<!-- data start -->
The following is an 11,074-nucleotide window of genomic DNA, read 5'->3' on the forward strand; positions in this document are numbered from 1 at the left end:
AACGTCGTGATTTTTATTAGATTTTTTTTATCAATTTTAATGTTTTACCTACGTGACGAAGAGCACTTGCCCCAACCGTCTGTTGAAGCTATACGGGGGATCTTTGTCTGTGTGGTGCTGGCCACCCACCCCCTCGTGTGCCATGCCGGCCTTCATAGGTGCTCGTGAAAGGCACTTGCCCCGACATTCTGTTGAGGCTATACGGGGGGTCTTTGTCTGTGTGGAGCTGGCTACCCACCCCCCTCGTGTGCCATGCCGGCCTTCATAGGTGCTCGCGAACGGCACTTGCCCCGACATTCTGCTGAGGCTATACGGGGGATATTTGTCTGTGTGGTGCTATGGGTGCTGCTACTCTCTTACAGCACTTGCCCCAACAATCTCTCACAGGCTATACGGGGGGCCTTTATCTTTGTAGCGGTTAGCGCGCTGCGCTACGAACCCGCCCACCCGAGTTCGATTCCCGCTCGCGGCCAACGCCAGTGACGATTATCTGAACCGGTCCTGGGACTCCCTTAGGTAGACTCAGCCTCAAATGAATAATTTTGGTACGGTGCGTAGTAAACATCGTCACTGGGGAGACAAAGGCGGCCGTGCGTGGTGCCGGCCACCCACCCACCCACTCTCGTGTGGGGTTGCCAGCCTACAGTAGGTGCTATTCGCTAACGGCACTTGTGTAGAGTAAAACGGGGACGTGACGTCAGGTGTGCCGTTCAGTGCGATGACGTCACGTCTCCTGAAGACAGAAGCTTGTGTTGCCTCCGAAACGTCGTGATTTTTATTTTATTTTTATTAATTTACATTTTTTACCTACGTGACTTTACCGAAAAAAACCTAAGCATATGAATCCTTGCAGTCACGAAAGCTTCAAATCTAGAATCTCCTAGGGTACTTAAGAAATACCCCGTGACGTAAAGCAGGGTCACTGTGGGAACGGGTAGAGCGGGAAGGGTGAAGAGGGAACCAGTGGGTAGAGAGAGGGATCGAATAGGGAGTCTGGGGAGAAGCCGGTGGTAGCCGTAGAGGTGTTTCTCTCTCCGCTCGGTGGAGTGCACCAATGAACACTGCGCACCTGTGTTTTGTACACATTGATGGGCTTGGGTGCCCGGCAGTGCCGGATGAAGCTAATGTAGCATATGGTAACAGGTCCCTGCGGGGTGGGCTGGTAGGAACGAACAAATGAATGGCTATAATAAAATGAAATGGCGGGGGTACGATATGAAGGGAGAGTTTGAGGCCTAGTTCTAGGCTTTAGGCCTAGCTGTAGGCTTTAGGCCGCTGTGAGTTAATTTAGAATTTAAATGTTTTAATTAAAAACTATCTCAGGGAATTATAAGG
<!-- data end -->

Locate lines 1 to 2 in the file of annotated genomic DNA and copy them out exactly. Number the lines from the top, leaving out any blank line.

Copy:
The following is an 11,074-nucleotide window of genomic DNA, read 5'->3' on the forward strand; positions in this document are numbered from 1 at the left end:
AACGTCGTGATTTTTATTAGATTTTTTTTATCAATTTTAATGTTTTACCTACGTGACGAAGAGCACTTGCCCCAACCGTCTGTTGAAGCTATACGGGGGATCTTTGTCTGTGTGGTGCTGGCCACCCACCCCCTCGTGTGCCATGCCGGCCTTCATAGGTGCTCGTGAAAGGCACTTGCCCCGACATTCTGTTGAGGCTATACGGGGGGTCTTTGTCTGTGTGGAGCTGGCTACCCACCCCCCTCGTGTGCCATGCCGGCCTTCATAGGTGCTCGCGAACGGCACTTGCCCCGACATTCTGCTGAGGCTATACGGGGGATATTTGTCTGTGTGGTGCTATGGGTGCTGCTACTCTCTTACAGCACTTGCCCCAACAATCTCTCACAGGCTATACGGGGGGCCTTTATCTTTGTAGCGGTTAGCGCGCTGCGCTACGAACCCGCCCACCCGAGTTCGATTCCCGCTCGCGGCCAACGCCAGTGACGATTATCTGAACCGGTCCTGGGACTCCCTTAGGTAGACTCAGCCTCAAATGAATAATTTTGGTACGGTGCGTAGTAAACATCGTCACTGGGGAGACAAAGGCGGCCGTGCGTGGTGCCGGCCACCCACCCACCCACTCTCGTGTGGGGTTGCCAGCCTACAGTAGGTGCTATTCGCTAACGGCACTTGTGTAGAGTAAAACGGGGACGTGACGTCAGGTGTGCCGTTCAGTGCGATGACGTCACGTCTCCTGAAGACAGAAGCTTGTGTTGCCTCCGAAACGTCGTGATTTTTATTTTATTTTTATTAATTTACATTTTTTACCTACGTGACTTTACCGAAAAAAACCTAAGCATATGAATCCTTGCAGTCACGAAAGCTTCAAATCTAGAATCTCCTAGGGTACTTAAGAAATACCCCGTGACGTAAAGCAGGGTCACTGTGGGAACGGGTAGAGCGGGAAGGGTGAAGAGGGAACCAGTGGGTAGAGAGAGGGATCGAATAGGGAGTCTGGGGAGAAGCCGGTGGTAGCCGTAGAGGTGTTTCTCTCTCCGCTCGGTGGAGTGCACCAATGAACACTGCGCACCTGTGTTTTGTACACATTGATGGGCTTGGGTGCCCGGCAGTGCCGGATGAAGCTAATGTAGCATATGGTAACAGGTCCCTGCGGGGTGGGCTGGTAGGAACGAACAAATGAATGGCTATAATAAAATGAAATGGCGGGGGTACGATATGAAGGGAGAGTTTGAGGCCTAGTTCTAGGCTTTAGGCCTAGCTGTAGGCTTTAGGCCGCTGTGAGTTAATTTAGAATTTAAATGTTTTAATTAAAAACTATCTCAGGGAATTATAAGG